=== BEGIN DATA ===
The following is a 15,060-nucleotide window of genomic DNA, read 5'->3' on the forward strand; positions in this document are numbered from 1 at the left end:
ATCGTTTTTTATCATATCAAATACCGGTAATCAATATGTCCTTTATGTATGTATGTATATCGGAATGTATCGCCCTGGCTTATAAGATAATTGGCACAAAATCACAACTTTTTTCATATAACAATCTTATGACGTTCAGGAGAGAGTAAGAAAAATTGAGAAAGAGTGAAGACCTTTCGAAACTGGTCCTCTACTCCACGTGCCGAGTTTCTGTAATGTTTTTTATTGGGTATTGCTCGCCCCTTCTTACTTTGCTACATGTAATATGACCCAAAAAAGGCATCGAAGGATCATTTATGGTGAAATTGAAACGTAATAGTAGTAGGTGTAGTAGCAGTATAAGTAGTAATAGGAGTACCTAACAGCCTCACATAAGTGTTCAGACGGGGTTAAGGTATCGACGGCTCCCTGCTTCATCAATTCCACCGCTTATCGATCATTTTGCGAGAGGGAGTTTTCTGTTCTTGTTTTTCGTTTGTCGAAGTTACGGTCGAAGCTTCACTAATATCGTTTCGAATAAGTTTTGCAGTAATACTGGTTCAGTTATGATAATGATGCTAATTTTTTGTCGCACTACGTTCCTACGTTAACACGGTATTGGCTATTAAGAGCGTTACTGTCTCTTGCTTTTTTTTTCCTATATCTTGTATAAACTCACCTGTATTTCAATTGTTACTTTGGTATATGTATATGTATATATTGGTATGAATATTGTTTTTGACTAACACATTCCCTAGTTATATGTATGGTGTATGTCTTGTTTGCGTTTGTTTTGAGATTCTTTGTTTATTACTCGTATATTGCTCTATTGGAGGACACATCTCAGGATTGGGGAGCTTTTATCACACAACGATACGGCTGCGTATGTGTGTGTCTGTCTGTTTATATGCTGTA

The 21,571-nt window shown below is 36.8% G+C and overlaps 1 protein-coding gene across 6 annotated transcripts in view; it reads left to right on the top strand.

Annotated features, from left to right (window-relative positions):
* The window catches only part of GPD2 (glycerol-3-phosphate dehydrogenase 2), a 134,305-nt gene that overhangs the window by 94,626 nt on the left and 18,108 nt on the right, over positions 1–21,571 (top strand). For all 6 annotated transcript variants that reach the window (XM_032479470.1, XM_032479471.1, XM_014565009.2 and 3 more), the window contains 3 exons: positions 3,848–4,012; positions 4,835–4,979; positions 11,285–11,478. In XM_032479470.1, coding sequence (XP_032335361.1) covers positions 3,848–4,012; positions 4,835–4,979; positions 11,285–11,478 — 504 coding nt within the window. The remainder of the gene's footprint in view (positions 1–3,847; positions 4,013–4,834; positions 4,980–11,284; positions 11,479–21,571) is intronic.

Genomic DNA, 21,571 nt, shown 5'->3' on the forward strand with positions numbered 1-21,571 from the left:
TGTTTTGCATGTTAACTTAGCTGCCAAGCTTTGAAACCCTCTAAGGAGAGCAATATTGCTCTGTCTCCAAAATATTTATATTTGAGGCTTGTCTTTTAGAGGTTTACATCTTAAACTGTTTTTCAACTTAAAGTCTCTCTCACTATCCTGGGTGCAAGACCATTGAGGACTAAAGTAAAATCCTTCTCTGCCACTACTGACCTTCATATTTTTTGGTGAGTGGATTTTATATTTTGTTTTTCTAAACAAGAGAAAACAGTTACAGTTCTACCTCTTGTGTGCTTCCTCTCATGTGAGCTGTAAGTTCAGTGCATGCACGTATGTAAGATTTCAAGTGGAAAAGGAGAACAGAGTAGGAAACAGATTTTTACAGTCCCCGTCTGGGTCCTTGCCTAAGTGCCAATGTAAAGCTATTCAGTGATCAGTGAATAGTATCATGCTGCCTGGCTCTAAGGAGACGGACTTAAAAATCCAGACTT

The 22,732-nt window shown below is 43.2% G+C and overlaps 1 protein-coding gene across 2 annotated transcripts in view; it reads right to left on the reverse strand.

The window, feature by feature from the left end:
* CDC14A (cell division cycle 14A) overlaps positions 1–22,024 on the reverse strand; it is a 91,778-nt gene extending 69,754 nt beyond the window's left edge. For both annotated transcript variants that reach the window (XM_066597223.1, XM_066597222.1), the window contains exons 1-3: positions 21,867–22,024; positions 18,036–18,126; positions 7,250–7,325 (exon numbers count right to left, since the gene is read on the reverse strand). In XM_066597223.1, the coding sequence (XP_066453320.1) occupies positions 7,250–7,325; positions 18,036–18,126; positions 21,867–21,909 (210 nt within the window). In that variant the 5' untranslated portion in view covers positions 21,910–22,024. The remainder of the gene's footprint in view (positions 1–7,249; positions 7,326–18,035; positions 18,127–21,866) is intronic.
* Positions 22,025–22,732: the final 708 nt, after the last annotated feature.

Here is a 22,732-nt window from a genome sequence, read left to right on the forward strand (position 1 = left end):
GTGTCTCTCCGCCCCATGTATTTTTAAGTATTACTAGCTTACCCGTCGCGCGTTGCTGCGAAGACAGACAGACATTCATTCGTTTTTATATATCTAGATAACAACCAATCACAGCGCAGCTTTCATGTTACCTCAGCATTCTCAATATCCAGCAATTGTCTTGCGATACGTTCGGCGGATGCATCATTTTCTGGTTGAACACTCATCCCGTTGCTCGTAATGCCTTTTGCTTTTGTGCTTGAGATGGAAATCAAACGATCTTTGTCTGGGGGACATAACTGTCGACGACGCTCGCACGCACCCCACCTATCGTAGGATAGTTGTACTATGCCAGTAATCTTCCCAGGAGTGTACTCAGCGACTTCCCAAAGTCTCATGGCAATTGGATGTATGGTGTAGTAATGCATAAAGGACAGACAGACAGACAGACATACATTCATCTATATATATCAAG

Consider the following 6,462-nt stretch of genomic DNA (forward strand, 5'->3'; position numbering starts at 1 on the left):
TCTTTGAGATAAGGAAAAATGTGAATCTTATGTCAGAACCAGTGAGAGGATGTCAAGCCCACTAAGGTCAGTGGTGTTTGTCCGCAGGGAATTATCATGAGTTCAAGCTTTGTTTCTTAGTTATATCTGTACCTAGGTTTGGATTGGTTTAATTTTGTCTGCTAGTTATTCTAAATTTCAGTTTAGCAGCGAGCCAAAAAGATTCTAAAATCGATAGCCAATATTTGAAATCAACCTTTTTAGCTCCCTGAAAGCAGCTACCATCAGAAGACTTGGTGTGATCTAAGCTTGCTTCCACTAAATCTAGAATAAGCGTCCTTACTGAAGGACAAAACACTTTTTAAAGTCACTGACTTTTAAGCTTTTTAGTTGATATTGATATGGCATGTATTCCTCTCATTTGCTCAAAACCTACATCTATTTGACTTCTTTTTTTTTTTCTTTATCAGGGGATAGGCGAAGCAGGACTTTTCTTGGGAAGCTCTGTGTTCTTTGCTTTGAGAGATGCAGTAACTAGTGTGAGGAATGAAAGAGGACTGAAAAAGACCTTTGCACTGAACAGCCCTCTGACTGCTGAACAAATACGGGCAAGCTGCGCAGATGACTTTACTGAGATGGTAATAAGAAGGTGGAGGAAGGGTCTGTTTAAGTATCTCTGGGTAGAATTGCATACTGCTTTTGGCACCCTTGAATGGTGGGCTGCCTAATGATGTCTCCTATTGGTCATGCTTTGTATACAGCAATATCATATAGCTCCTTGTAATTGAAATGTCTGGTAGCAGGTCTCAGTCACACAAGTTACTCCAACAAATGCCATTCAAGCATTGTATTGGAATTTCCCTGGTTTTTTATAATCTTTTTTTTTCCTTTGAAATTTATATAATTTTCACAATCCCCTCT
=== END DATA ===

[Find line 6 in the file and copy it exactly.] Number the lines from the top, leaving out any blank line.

Genomic DNA, 21,571 nt, shown 5'->3' on the forward strand with positions numbered 1-21,571 from the left: